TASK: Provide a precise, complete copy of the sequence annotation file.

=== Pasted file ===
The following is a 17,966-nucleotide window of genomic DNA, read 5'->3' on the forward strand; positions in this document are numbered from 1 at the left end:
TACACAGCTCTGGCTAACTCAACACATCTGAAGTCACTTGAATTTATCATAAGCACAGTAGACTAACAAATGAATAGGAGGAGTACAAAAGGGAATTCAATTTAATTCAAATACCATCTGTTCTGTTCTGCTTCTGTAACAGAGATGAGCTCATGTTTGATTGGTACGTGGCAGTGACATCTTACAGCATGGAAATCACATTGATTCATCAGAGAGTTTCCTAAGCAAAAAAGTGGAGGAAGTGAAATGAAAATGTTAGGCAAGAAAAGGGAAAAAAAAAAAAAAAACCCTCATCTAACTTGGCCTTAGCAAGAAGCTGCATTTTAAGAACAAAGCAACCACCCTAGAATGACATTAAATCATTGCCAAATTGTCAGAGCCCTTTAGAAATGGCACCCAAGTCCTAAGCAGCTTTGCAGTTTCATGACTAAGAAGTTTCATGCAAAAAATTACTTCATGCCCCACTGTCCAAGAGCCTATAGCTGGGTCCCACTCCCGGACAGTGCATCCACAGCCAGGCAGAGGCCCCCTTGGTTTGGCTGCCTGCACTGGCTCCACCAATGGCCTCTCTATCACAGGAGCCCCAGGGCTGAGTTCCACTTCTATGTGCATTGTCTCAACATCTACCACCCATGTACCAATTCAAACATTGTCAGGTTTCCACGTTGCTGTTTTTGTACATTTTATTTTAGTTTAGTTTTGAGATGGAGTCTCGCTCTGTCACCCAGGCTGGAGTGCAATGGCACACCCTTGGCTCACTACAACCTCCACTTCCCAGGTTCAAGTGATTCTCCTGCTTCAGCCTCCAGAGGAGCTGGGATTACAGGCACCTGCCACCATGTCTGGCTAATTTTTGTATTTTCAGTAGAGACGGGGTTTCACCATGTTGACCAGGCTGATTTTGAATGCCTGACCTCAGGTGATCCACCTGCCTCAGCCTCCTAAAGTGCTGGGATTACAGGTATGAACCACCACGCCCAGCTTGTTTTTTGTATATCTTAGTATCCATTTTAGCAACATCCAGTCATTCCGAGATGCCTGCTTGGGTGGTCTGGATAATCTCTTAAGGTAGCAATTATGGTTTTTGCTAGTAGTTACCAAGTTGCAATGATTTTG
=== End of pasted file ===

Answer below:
The following is a 17,966-nucleotide window of genomic DNA, read 5'->3' on the forward strand; positions in this document are numbered from 1 at the left end:
TACACAGCTCTGGCTAACTCAACACATCTGAAGTCACTTGAATTTATCATAAGCACAGTAGACTAACAAATGAATAGGAGGAGTACAAAAGGGAATTCAATTTAATTCAAATACCATCTGTTCTGTTCTGCTTCTGTAACAGAGATGAGCTCATGTTTGATTGGTACGTGGCAGTGACATCTTACAGCATGGAAATCACATTGATTCATCAGAGAGTTTCCTAAGCAAAAAAGTGGAGGAAGTGAAATGAAAATGTTAGGCAAGAAAAGGGAAAAAAAAAAAAAAAACCCTCATCTAACTTGGCCTTAGCAAGAAGCTGCATTTTAAGAACAAAGCAACCACCCTAGAATGACATTAAATCATTGCCAAATTGTCAGAGCCCTTTAGAAATGGCACCCAAGTCCTAAGCAGCTTTGCAGTTTCATGACTAAGAAGTTTCATGCAAAAAATTACTTCATGCCCCACTGTCCAAGAGCCTATAGCTGGGTCCCACTCCCGGACAGTGCATCCACAGCCAGGCAGAGGCCCCCTTGGTTTGGCTGCCTGCACTGGCTCCACCAATGGCCTCTCTATCACAGGAGCCCCAGGGCTGAGTTCCACTTCTATGTGCATTGTCTCAACATCTACCACCCATGTACCAATTCAAACATTGTCAGGTTTCCACGTTGCTGTTTTTGTACATTTTATTTTAGTTTAGTTTTGAGATGGAGTCTCGCTCTGTCACCCAGGCTGGAGTGCAATGGCACACCCTTGGCTCACTACAACCTCCACTTCCCAGGTTCAAGTGATTCTCCTGCTTCAGCCTCCAGAGGAGCTGGGATTACAGGCACCTGCCACCATGTCTGGCTAATTTTTGTATTTTCAGTAGAGACGGGGTTTCACCATGTTGACCAGGCTGATTTTGAATGCCTGACCTCAGGTGATCCACCTGCCTCAGCCTCCTAAAGTGCTGGGATTACAGGTATGAACCACCACGCCCAGCTTGTTTTTTGTATATCTTAGTATCCATTTTAGCAACATCCAGTCATTCCGAGATGCCTGCTTGGGTGGTCTGGATAATCTCTTAAGGTAGCAATTATGGTTTTTGCTAGTAGTTACCAAGTTGCAATGATTTTG